The National Pork Producers Council (NPPC), last week educated Congress on Taiwan’s effective ban on meat containing ractopamine, a prohibition that has hampered U.S. pork exports to that nation for the past four years. 

Like China, Taiwan refuses to accept pork processed from pigs that consumed ractopamine in the finishing process. Use of ractopamine has been approved by FDA and is accepted in 26 countries. No scientific evidence supports Taiwan's policy.

In 2007, the Taiwanese government notified the World Trade Organization (WTO) that it would establish a maximum residue level (MRL) for ractopamine in pork, based on the MRL proposed by the Codex Alimentarius, the international food-safety body. However, after protests from Taiwanese pork producers, Taiwan withdrew its decision.

Taiwan is nearly self sufficient in pork production. Taiwan’s domestic herd however, supplies only 80 percent of pork offal consumption leaving certain variety meats in high demand.

In 2009, Canada overtook the United States as the largest source of Taiwanese pork imports. Canada‟s gains can be partially attributed to the additional pork variety meats supplied by Canada, which more closely meet specifications required by Taiwan. Like China, pork is the most widely consumed meat in Taiwan.

By upholding the ban, Taiwan is in violation of its WTO obligations, according to NPPC. Over the past four years, the United States has offered resolutions that have failed to move forward because of the strong protectionist sentiment expressed by the Taiwanese government.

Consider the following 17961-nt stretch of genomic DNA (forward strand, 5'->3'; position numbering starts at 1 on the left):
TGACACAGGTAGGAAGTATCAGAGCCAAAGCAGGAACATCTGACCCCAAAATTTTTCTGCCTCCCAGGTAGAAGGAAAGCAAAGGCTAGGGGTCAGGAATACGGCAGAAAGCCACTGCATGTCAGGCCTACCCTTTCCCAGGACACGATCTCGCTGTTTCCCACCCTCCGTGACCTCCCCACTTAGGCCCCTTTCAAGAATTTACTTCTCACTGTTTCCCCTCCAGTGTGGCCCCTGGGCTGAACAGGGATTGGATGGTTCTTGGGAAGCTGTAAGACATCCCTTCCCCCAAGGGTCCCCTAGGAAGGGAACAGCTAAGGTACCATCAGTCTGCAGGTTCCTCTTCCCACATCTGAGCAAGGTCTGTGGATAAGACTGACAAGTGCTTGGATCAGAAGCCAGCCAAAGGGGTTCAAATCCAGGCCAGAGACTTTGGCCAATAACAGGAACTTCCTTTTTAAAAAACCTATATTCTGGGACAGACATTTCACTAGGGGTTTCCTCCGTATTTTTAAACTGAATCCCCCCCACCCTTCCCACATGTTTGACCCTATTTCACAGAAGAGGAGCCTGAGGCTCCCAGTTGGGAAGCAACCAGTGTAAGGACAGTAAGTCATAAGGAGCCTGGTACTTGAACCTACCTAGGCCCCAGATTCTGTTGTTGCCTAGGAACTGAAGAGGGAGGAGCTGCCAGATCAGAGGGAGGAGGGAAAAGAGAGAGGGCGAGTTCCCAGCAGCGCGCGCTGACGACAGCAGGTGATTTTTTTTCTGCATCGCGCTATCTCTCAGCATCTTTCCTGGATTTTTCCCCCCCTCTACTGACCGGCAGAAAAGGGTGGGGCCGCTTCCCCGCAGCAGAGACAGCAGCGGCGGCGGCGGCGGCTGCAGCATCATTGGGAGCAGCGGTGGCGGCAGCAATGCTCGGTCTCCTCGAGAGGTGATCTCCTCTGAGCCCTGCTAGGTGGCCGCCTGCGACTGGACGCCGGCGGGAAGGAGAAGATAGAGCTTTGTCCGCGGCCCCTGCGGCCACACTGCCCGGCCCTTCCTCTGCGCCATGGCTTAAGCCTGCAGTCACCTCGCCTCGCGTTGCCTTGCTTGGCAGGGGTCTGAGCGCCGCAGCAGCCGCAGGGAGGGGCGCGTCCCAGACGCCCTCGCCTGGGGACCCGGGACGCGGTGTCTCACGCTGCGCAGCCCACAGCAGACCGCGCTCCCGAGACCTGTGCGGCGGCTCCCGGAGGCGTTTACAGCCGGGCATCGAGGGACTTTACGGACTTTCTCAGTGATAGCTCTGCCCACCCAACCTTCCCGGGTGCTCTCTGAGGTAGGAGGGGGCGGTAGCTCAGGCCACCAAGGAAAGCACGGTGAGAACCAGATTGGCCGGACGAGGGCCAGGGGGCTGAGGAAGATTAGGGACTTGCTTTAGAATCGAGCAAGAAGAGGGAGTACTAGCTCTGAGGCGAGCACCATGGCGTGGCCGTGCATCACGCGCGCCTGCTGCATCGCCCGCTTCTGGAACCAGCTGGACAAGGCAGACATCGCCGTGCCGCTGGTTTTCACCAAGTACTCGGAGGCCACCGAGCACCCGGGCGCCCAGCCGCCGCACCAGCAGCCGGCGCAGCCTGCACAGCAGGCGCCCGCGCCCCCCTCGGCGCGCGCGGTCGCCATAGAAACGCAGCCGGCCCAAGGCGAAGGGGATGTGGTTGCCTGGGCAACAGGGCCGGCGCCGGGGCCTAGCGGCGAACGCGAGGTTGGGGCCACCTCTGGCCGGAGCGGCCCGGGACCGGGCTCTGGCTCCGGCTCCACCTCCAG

U.S. pork exports to Taiwan dropped by around 30 percent in 2011 from 2010 levels. According to economic analysis by Iowa State University economist Dermot Hayes, lifting the ractopamine ban would increase U.S. pork exports by around $240 million.

Taiwan’s 2012 presidential and legislative elections concluded in January with President Ma winning re-election. The new Cabinet has wasted no time in dealing with the ractopamine issue. Taiwan's refusal is also now having an impact on U.S. beef exports. Last week, the Cabinet was sworn in and formed a task force to address U.S. beef containing ractopamine.

Given the conclusion of Taiwan’s elections, NPPC is pressing Taiwan to establish an MRL for ractopamine. In a letter to Congress, NPPC urged lawmakers to support the administration in bringing this long-standing issue to a resolution. 


Source: NPPC